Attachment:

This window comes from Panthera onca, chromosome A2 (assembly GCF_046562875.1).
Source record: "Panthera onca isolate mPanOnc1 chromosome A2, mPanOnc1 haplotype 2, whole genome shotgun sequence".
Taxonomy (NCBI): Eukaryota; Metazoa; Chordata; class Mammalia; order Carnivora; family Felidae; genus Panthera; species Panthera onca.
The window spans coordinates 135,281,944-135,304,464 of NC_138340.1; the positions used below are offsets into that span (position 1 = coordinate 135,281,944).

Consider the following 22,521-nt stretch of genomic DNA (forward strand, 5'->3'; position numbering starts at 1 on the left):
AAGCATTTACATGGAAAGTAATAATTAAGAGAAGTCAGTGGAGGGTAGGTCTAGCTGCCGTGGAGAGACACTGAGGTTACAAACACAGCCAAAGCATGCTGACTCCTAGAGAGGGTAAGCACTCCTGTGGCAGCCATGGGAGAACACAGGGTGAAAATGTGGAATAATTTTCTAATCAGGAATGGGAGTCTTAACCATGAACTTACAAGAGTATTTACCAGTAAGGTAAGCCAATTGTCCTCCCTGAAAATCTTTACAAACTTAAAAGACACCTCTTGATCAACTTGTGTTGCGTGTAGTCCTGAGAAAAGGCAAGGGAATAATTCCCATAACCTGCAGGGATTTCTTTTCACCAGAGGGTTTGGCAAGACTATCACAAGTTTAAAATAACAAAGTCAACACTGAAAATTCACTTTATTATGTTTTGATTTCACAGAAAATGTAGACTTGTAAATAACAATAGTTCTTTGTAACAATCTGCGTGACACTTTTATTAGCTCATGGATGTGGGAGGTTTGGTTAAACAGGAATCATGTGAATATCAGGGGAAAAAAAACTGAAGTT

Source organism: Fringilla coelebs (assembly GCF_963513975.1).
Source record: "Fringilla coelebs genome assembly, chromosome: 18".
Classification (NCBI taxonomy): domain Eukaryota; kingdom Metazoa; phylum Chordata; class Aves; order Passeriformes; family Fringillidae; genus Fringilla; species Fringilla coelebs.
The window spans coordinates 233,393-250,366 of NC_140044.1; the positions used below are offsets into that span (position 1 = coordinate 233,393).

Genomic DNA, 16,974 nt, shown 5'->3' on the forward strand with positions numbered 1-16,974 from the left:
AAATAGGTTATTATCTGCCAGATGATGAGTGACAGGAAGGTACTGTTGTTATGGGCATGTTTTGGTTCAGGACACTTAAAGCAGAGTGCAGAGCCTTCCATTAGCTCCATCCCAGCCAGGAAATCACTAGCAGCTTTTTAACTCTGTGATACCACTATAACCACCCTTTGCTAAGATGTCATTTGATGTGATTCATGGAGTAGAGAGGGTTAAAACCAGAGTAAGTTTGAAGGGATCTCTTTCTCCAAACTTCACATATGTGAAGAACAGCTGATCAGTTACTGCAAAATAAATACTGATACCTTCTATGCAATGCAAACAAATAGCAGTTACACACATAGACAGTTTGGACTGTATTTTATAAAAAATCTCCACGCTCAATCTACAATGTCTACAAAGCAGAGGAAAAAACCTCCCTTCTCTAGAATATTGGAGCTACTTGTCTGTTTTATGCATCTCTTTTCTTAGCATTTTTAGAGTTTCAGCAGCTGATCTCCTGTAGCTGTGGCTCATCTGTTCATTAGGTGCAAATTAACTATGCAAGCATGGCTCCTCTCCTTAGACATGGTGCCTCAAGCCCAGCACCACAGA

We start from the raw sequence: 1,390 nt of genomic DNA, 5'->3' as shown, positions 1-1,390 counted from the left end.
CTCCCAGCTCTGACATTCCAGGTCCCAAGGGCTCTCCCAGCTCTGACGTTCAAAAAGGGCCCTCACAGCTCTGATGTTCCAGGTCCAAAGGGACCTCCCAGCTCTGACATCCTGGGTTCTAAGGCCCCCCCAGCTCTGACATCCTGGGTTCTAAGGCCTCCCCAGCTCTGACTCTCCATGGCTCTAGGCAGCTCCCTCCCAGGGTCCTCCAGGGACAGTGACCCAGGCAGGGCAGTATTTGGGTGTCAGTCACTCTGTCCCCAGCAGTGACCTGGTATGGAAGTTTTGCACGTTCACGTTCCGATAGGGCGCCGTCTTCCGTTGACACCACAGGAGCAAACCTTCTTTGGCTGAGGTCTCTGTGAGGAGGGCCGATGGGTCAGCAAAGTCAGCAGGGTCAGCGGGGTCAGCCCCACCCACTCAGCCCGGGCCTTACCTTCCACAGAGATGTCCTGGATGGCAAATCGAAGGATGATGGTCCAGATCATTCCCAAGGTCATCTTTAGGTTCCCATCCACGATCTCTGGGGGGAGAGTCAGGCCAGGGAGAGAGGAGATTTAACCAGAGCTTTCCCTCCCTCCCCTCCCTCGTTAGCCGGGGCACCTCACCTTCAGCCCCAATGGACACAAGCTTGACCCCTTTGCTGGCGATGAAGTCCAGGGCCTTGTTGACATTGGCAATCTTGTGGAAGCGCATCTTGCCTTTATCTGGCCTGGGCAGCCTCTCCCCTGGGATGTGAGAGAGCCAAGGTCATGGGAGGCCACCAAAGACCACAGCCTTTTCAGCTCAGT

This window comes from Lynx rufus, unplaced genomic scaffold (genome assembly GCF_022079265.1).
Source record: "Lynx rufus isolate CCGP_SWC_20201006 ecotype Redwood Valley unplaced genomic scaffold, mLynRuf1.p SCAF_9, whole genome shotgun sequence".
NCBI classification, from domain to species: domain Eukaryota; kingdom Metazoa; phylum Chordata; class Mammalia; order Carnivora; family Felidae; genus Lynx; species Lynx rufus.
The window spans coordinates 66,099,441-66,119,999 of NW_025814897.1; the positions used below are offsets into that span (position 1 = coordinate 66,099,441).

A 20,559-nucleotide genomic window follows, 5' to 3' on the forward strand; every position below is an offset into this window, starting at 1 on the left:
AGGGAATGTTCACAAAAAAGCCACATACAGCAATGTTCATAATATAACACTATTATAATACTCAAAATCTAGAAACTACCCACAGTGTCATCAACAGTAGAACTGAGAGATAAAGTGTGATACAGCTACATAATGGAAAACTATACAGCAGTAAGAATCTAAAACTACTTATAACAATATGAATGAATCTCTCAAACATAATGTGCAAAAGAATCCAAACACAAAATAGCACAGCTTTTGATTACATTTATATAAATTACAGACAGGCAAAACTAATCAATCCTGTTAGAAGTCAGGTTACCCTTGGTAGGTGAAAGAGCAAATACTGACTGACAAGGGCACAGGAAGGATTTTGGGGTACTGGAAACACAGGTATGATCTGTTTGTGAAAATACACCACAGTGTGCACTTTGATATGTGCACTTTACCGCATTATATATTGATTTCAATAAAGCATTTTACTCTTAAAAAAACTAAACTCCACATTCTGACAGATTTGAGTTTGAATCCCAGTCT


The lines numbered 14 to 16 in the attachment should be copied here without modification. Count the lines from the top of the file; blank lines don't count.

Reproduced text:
CTCCCAGCTCTGACATTCCAGGTCCCAAGGGCTCTCCCAGCTCTGACGTTCAAAAAGGGCCCTCACAGCTCTGATGTTCCAGGTCCAAAGGGACCTCCCAGCTCTGACATCCTGGGTTCTAAGGCCCCCCCAGCTCTGACATCCTGGGTTCTAAGGCCTCCCCAGCTCTGACTCTCCATGGCTCTAGGCAGCTCCCTCCCAGGGTCCTCCAGGGACAGTGACCCAGGCAGGGCAGTATTTGGGTGTCAGTCACTCTGTCCCCAGCAGTGACCTGGTATGGAAGTTTTGCACGTTCACGTTCCGATAGGGCGCCGTCTTCCGTTGACACCACAGGAGCAAACCTTCTTTGGCTGAGGTCTCTGTGAGGAGGGCCGATGGGTCAGCAAAGTCAGCAGGGTCAGCGGGGTCAGCCCCACCCACTCAGCCCGGGCCTTACCTTCCACAGAGATGTCCTGGATGGCAAATCGAAGGATGATGGTCCAGATCATTCCCAAGGTCATCTTTAGGTTCCCATCCACGATCTCTGGGGGGAGAGTCAGGCCAGGGAGAGAGGAGATTTAACCAGAGCTTTCCCTCCCTCCCCTCCCTCGTTAGCCGGGGCACCTCACCTTCAGCCCCAATGGACACAAGCTTGACCCCTTTGCTGGCGATGAAGTCCAGGGCCTTGTTGACATTGGCAATCTTGTGGAAGCGCATCTTGCCTTTATCTGGCCTGGGCAGCCTCTCCCCTGGGATGTGAGAGAGCCAAGGTCATGGGAGGCCACCAAAGACCACAGCCTTTTCAGCTCAGT

This window comes from Lynx rufus, unplaced genomic scaffold (genome assembly GCF_022079265.1).
Source record: "Lynx rufus isolate CCGP_SWC_20201006 ecotype Redwood Valley unplaced genomic scaffold, mLynRuf1.p SCAF_9, whole genome shotgun sequence".